Anglican bishop pledges renewed outreach, community wellness

“[This fire] confirms that we have not been doing enough”


The Diocese of the Arctic’s Bishop Andrew Atagotaaluk was moved to tears on Tuesday as he recalled his first trip inside the charred remnants of St. Jude’s Cathedral.

“The site was devastating, but I saw a new hope in there,” said the bishop, who wore a blue fleece vest embroidered with an image of the planned cathedral expansion, and the words: “A new beacon for the North.”

Atagotaaluk was traveling from Yellowknife to Salluit when he heard about the fire. By coincidence, he passed this week through Iqaluit, where he paused to meet reporters while en route to Qikiqtarjuaq.

Information on whether the church will be restored or rebuilt has been delayed, in part, by the busy schedule of a structural engineer who specializes in oddly shaped buildings, and who has yet to make it to Iqaluit to look at the igloo-shaped cathedral. Atagotaaluk believes that whatever happens, the building will become a symbol of a renewed self-image.

“This will be part of a new future that we can be proud of,” Atagotaaluk said. “Where we can be proud of ourselves again, and not just see ourselves as unfortunate people.”

In Atagotaaluk’s view, an arson attack on the most religious symbol in the Arctic is a sign that the church needs to intensify its outreach efforts – not just relating to the ministry, but also to heal a community that includes “many troubled kids, and many troubled young people.”

“[This fire] confirms that we have not been doing enough.”

That’s the message the church’s new fundraiser, Doug Little, will be taking to potential donors in southern Canada and beyond.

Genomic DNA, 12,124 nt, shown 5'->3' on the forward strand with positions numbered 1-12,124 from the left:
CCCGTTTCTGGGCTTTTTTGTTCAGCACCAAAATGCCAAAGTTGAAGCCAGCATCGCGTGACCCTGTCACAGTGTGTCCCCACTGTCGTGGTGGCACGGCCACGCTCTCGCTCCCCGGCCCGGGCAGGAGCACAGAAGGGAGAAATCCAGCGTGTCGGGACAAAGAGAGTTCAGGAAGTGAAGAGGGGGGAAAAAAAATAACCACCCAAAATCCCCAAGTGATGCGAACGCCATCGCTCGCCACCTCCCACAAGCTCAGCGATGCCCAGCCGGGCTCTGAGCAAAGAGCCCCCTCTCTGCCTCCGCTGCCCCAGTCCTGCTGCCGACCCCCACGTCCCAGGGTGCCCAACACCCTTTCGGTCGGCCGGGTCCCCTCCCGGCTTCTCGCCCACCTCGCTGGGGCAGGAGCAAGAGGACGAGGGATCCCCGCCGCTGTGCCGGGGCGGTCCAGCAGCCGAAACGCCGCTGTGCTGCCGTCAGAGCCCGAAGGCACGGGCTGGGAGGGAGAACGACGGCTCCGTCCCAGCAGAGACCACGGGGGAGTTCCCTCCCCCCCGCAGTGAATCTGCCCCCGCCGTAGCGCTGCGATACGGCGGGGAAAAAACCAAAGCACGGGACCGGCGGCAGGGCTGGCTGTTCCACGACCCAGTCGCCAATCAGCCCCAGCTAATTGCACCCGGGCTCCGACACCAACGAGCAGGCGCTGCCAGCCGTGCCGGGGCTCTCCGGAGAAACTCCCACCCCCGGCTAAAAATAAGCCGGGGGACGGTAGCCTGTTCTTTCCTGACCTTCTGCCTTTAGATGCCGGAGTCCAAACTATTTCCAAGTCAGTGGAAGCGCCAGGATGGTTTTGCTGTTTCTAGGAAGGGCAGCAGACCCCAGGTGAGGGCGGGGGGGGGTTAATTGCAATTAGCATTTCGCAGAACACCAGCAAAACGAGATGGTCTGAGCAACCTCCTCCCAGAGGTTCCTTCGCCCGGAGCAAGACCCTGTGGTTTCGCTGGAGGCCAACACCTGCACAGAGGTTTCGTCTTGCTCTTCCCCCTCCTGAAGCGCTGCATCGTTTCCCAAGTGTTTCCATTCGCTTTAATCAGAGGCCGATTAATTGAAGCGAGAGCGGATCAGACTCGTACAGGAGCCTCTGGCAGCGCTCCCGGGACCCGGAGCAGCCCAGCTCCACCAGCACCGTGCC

The Anglican Church of Canada has a 200-year history of supporting the Arctic diocese, but Little, who was also in Iqaluit Tuesday, suspects that this time, donors won’t be limited to people of faith.

“The work that’s done in the diocese certainly goes beyond religion. I see it as a wellness issue.”

Little, a marketing and communications manager based in Ottawa, was hired on Oct. 1 to start fundraising for the church’s planned $7 million expansion. The fire, he says, has added some urgency to that effort, adding that the diocese has received calls from as far away as Australia.

Meanwhile, Anglican church services continue in the parish hall where attendance has been strong, said the pastor, Capt. Ron McLean.

A silver baptism bowl has been polished up as good as new, and its wooden base – made by Harry Kilabuk – will be stripped and refinished.

Unfortunately, the bowl’s marble base – along with two narwhal tusks that formed the arm of the cross and two walrus tusks from a smaller cross on the altar – were stolen when the church was set alight.

A letter is on its way to the governor general’s office to notify the Queen of the fire.

“I’m sure the Queen does know,” said McLean, pointing out that she not only turned the sod for the building, but returned twice to worship in the cathedral. “This church is very important to her.”

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